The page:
Keeping your customers happy, so that they keep coming back to you time and again, makes good business sense - but it's not always easy to achieve. Here are our tips on how to turn satisfied customers into loyal and profitable regulars who keep coming back to your business
You've spent lots of time casting your lines, making your catch and reeling your prospects in. But now you've got those customers, how do you keep them?
Many companies don't know how to retain customers. It seems this is the pot of gold at the end of the rainbow, and few firms find it. But why bother? What are the real advantages of customer retention?
Studies across a number of sectors show that the cost of keeping an existing customer is around 10% of the cost of acquiring a new one. So, economically it makes good sense. Putting together a good retention strategy will also lead to increased customer profitability, as the longer the relationship, the lower the account maintenance cost.
Here are a few more reasons why holding on to your customers makes good business sense.
Loyal customers spread the word
There are other associated benefits to fostering a lasting relationship with customers, including the fact that long-term customers are more likely to
- introduce your business to others via word-of-mouth recommendation;
- purchase other products from you.
If they're completely happy with the service they're getting, then why would they even think about switching to a competitor?
If the business is maintaining good customer relations and keeping people loyal and satisfied, this also creates a happy workforce, with increased job satisfaction. If the customer has been loyal to the business for some time, he or she will require less help and have fewer problems to deal with. On the other hand, a steady stream of queries and complaints from one-and-done clients is wearing and demoralising to your workforce.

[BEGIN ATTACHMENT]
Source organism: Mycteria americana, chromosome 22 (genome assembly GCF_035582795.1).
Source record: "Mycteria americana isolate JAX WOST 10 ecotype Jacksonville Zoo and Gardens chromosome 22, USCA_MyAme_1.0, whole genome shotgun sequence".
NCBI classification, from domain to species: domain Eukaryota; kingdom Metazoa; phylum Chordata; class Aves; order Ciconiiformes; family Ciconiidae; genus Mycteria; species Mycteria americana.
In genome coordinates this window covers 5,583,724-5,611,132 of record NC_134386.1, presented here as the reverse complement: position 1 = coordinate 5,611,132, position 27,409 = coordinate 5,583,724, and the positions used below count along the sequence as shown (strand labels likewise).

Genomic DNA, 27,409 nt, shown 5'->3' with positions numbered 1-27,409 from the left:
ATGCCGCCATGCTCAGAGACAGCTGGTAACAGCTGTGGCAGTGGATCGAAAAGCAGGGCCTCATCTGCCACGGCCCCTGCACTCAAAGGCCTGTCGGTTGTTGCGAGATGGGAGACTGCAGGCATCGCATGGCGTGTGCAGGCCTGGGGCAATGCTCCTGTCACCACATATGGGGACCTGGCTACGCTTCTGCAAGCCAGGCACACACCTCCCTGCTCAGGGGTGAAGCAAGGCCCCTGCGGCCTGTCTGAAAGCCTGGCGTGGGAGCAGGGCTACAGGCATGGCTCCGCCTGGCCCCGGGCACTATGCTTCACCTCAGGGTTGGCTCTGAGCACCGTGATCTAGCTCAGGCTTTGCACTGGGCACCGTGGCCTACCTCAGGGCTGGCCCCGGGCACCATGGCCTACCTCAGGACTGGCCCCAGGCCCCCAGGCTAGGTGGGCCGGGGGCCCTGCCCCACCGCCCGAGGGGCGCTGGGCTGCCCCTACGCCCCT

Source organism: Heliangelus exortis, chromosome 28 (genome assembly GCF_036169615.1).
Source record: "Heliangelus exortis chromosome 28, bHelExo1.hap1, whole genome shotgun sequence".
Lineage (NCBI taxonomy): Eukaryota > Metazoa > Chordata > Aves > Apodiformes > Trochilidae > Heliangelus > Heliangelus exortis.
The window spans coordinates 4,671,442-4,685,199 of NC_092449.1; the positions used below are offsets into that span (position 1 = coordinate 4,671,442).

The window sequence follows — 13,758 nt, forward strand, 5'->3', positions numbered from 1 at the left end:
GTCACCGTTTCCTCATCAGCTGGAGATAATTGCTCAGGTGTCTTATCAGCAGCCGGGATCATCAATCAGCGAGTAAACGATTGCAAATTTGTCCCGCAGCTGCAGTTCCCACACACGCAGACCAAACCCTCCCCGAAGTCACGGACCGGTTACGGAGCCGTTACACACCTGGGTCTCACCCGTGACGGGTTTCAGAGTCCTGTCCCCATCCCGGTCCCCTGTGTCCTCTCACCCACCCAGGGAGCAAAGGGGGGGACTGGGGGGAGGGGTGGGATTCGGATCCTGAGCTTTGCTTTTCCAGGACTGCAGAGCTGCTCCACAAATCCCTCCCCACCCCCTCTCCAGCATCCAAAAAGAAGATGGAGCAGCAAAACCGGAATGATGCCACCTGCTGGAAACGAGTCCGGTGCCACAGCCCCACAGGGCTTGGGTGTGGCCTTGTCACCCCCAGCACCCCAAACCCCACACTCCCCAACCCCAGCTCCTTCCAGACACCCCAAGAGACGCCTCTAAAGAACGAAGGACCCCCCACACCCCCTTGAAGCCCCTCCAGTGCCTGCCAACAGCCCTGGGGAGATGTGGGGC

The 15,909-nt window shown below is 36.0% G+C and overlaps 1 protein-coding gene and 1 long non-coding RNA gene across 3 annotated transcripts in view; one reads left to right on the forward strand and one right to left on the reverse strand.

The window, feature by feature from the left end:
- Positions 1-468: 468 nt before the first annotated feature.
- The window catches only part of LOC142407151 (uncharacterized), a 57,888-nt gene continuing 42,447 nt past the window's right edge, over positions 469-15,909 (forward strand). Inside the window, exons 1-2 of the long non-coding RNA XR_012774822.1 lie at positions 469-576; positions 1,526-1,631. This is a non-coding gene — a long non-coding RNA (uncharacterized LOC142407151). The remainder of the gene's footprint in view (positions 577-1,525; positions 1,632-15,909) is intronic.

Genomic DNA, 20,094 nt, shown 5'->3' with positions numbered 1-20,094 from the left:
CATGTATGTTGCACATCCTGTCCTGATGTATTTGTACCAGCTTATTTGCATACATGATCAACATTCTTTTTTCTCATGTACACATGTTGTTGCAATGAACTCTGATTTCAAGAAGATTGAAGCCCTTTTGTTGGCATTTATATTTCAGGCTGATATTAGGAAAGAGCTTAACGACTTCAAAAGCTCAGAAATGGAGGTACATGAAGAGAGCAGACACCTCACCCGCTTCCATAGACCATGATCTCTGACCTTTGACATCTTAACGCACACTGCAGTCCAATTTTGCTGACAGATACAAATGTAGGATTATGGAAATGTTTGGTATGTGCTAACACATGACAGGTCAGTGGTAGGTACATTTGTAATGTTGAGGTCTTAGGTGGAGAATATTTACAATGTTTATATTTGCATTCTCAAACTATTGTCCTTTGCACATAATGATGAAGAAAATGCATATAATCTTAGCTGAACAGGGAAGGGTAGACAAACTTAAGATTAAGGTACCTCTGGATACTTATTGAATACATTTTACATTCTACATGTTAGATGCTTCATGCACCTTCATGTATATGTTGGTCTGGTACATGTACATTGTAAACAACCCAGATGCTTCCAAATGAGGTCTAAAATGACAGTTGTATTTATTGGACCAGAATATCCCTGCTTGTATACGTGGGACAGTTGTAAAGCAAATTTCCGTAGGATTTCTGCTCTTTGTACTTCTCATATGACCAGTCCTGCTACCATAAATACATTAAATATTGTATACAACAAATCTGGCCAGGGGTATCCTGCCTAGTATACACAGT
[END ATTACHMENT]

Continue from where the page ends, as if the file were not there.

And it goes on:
Clearly there are a great many benefits to keeping hold of current customers. But modern customers are smart - they're not dealing with you simply because they know you or your office is nearby, or even because it's the easiest option. Consumers know how to get the best deal, and will be happy to go to a competitor quicker than you can say "nice knowing you" if you don't give them what they need.
So, short of locking the doors and refusing to let people go until they pledge to stay loyal to you for the rest of their days, how do you keep people coming back for more?
Make customer promises you can keep
Firms that can boast great success in their customer retention endeavours often have one thing in common - great customer service. It's no good promising a customer the world at your initial meeting if three months down the line they discover you don't have the manpower, skills or knowledge to go about fulfilling your pledges.
You have to make promises you can keep, and truly understand what the customer wants and needs, both from your product or service itself and from the overall experience of dealing with you. And you must do it better than any of your competitors.
Offering great customer service
The first thing you need to do is look at your workforce. Employing customer care staff who are enthusiastic and who know what they're talking about will do wonders for the reputation of the firm. How many times have you walked into a shop and asked for some advice, only to be met with a blank stare from the shop assistant?
It's frustrating if the front line person has no clue about what they're actually selling or doesn’t have the right helpful, problem-solving attitude - so hire wisely and train staff well.
In fact, staff are frequently listed as a company's biggest asset and, as such, they deserve a good chance to develop in their roles. Business representatives need to be taught to exercise good judgment and take the initiative to ensure the customer feels understood and valued.
Communication is a vital part of keeping customers satisfied. It's important to listen to your customers. Make sure you communicate well, too, with a regular email newsletter to keep subscribers informed. Don’t just use it to sell - offer valuable content that shows you understand what your customers are truly interested in and the issues they face.
An employee newsletter is also an effective way of keeping staff in the loop about new products, changes and good practice.
Rewarding customer loyalty
Tried and tested methods of customer retention also involve rewarding people for their loyalty and giving customers something tangible - a real reason to come back to your firm. Incentives to return could include add-ons, vouchers, loyalty discounts or cards, special pricing, bonuses or gifts.
Above all, actions speak louder than words. A proven rather than promised commitment to serving your customers’ needs will put you way ahead of the competition.